[avatar user=”krupakshimehta” size=”thumbnail” align=”left”]By Krupakshi Mehta[/avatar]
On April 21, Queen Elizabeth II turned 95, four days after her husband, Prince Philip, and the alliance that ruled Britain’s royal family for nearly 70 years was laid to rest. Now that the queen is alone and facing the future, her son and heir, Prince Charles, is reorganizing the family to carry on after her.
The death of Prince Philip has heightened the urgency of a shift that was already occurring in the House of Windsor. With the queen’s reign coming to an end, Charles has moved to streamline the royal family and reallocate its responsibilities, a downsizing forced by the loss of stalwart figures like Philip, as well as the fractious departure of Prince Harry and his wife, Meghan, and Prince Andrew’s messy internal exile.
According to people familiar with the palace, Buckingham Palace is conducting an after-action report on Philip’s funeral ceremony, with lessons learned being applied to Operation London Bridge, the long-in-the-making, minute-by-minute blueprint for what will happen in the days and weeks after the queen dies.
Elizabeth appears to be in good health, with the exception of knee stiffness that makes it difficult for her to walk stairs. Her mother lived to be 101 years old, according to royal watchers. Buckingham Palace is working on her platinum jubilee, a four-day event in June 2022 to commemorate her accession to the throne 70 years ago.
Despite this, the heartbreaking image of an aged, isolated queen, grieving alone in a choir stall in St. George’s chapel during the funeral because to social distancing rules, struck a chord with many. It also sparked concerns about how active she will remain once the pandemic has passed.
Details concerning the royal family’s internal deliberations are elusive and clouded in supposition, as they are with any royal family. People with ties to the palace are dismissing reports that Charles and William will attend a summit conference to work out the handover.
Hunt pointed out that the royal family rarely telegraphs such events, leaving it to outsiders to decipher the meaning. However, a few points stand out.
While the queen has returned to work following Philip’s death, she will never be able to resume the frantic schedule of meetings, receptions, and garden parties that she had for decades. According to these sources, Elizabeth may only visit Buckingham Palace for meetings two days a week, preferring to reside at Windsor Castle, where she and Philip were sequestered during the pandemic.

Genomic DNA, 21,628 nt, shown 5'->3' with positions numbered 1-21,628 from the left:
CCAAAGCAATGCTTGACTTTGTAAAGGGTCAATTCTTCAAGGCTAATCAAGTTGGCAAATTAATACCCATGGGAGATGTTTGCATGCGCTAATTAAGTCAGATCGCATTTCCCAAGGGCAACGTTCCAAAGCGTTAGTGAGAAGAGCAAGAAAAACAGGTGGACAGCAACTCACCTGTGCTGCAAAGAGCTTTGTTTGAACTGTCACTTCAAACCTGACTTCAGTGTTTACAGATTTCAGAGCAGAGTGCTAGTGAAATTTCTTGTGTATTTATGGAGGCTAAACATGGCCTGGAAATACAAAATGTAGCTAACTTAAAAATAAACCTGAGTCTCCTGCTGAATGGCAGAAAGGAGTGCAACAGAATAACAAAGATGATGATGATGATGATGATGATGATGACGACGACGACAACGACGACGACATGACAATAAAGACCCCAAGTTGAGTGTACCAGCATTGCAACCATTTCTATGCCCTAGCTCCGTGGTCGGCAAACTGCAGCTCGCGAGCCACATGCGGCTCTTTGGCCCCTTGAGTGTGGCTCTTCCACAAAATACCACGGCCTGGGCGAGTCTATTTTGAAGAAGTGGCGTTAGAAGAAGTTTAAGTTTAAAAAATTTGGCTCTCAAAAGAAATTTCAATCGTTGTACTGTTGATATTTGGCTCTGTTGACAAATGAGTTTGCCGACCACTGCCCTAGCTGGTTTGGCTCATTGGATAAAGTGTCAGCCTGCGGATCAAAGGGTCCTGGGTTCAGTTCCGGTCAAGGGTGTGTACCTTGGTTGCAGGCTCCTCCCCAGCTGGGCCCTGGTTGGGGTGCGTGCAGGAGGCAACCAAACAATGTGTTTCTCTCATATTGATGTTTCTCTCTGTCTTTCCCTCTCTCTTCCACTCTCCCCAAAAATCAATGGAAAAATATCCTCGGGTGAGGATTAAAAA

As Prince of Wales, Charles had already assumed some of his mother’s responsibilities, such as abroad tours and knighthood investiture ceremonies. He attends the state opening of Parliament with her; the next one is in May.
The most difficult task for Charles is balancing the family’s responsibilities with its shrinking ranks. He has long advocated for a smaller monarchy centred on him and his wife, Camilla, Prince William and his wife, Kate, and Prince Harry and his wife, Meghan. His younger sister, Princess Anne, is also a full-time royal.
However, Harry and Meghan’s choice to leave their duties and relocate to California shattered those plans. When Harry attended his grandfather’s funeral, there was no hint of a change of heart from him, nor was there any hope for a reconciliation with William. The brothers exchanged a few words as they exited the service, but Harry had to fly back before the queen’s birthday on Wednesday.
Andrew’s chances of ever returning to the fold are likewise slim. In fact, when his acquaintance Ghislaine Maxwell goes on trial in New York in July on allegations of trafficking teenage girls on behalf of her employer, Epstein, the palace is bracing itself for more unpleasant revelations. One of Epstein’s victims has accused Andrew of sexual misbehaviour, which he denied.
While Charles has amassed a sizable charitable portfolio, William has chosen to focus his efforts on a few key causes. He came out last week as president of the Football Association against an unpopular idea to create an elite soccer Super League, which would have included several of Britain’s biggest clubs.
“There is a difference between the way Charles envisages things and William envisages things,” said Valentine Low, the royal correspondent of The Times of London. But he added, “Charles acknowledges and even welcomes that William should have a role in these conversations.”